Howard Snooks: I have noticed that older people — myself included — are less likely to filter their observations so there is that. Also, I survived some pretty disturbing experiences when I entered into late middle age. Surviving those experiences and growing from them gave me confidence more than just living to be almost 70. But there are plenty of timid, depressed old people out there. It requires making gutsy moves sometimes to not be intimidated by old age.

303: What have you learned about yourself over the years?

JB: I’ve learned to place my attention on the acceptance of myself and others, practice kindness and avoid judgment and choose cooperation and collaboration as opposed to competition. The women around me are my teachers and often a reflection of a part of myself.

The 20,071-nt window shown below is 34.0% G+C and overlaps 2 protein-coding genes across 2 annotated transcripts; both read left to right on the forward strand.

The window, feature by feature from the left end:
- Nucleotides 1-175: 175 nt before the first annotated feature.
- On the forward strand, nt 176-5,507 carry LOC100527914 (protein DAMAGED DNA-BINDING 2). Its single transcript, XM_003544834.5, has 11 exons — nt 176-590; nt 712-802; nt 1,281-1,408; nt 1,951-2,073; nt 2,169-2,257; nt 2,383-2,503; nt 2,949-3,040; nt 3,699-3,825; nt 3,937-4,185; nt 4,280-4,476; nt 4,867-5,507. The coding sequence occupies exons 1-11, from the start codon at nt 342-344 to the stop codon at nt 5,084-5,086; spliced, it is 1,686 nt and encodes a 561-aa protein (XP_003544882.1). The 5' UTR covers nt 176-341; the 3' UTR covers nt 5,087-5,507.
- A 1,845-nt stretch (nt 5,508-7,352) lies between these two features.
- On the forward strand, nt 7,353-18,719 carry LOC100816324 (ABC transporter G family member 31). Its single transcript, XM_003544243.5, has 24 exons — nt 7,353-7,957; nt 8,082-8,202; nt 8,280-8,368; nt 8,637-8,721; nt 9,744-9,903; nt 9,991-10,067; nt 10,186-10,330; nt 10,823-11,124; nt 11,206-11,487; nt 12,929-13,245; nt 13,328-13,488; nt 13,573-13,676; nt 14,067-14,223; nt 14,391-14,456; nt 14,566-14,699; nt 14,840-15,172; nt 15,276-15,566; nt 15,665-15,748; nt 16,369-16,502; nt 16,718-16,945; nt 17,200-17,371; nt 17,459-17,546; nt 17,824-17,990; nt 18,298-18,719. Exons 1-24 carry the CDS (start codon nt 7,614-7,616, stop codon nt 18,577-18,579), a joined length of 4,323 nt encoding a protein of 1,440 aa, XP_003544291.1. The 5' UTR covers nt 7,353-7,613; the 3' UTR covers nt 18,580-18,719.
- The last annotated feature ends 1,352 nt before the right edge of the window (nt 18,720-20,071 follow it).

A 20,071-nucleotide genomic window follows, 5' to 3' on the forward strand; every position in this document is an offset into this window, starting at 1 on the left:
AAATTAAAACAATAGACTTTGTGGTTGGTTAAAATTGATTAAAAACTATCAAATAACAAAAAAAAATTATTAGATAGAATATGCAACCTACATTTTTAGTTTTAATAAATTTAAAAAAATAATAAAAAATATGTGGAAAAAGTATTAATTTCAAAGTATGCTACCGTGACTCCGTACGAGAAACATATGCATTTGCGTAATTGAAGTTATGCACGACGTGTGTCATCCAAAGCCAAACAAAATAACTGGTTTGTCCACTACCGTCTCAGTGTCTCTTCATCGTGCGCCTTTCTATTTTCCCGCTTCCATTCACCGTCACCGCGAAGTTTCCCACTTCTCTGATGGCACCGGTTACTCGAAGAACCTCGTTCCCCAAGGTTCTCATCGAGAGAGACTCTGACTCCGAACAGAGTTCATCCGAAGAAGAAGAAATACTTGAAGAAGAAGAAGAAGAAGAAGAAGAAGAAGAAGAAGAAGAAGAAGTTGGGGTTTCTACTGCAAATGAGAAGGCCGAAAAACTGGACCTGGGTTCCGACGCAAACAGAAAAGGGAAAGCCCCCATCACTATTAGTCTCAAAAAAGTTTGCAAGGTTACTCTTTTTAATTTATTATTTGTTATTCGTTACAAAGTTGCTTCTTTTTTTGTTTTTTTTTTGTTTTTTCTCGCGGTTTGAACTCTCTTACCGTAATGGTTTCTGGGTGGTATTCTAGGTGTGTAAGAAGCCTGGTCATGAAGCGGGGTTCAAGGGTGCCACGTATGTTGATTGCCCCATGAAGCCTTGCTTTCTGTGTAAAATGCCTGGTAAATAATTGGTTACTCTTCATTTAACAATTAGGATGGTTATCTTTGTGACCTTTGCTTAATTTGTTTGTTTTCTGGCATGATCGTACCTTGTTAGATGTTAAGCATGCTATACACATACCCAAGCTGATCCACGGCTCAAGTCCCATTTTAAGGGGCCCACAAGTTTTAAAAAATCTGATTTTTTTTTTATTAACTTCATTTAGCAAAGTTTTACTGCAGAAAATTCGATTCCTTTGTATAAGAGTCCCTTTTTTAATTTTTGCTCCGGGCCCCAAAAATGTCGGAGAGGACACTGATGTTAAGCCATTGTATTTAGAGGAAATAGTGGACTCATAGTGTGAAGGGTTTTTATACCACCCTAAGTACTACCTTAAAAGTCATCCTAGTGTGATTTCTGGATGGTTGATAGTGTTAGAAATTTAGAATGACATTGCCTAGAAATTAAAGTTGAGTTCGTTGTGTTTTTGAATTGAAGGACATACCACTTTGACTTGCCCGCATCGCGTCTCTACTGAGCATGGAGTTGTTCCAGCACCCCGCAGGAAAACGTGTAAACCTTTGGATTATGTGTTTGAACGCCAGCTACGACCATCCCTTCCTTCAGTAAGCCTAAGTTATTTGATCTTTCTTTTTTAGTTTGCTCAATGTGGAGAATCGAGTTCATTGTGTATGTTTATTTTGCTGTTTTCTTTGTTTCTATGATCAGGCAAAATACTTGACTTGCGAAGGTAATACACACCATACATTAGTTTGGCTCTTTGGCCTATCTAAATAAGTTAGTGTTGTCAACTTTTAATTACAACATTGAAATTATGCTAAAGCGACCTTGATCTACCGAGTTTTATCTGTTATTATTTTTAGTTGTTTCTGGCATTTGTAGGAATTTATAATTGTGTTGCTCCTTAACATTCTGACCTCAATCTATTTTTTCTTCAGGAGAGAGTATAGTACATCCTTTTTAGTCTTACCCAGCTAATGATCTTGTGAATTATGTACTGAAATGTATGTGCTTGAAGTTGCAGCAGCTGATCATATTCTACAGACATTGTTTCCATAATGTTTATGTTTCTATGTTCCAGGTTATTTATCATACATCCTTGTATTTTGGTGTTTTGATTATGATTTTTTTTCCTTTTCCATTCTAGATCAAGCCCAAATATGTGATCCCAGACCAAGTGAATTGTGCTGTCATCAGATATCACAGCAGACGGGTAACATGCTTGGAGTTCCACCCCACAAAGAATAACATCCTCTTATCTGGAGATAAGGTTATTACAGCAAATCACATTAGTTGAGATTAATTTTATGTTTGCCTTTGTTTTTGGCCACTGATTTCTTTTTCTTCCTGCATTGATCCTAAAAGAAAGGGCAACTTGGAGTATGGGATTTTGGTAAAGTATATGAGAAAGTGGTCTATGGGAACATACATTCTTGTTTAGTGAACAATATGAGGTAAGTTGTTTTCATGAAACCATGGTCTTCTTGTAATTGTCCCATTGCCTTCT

HS: I learned that I cannot rely on others to provide me confidence and good self-esteem. I must do that through my relationship with myself. That said, I have learned how much I value goodwill from others. Most people want the best for you. Deep, loving relationships are what create a meaningful life.

Boyd’s outfit is from local designer, C.R. Lee.

303: How have you honored your age and self-acceptance through the years?

JB: Because of the Advanced Style Movement, which was initiated by Ari Seth Cohen, I am much more accepting of the changes that aging brings than I would have otherwise been. It’s an ongoing process of honoring not only my age but where I am at each moment. It’s a shift in mindset and I tend to align my self-talk with what I have learned about aging since I launched my blog, Style Crone.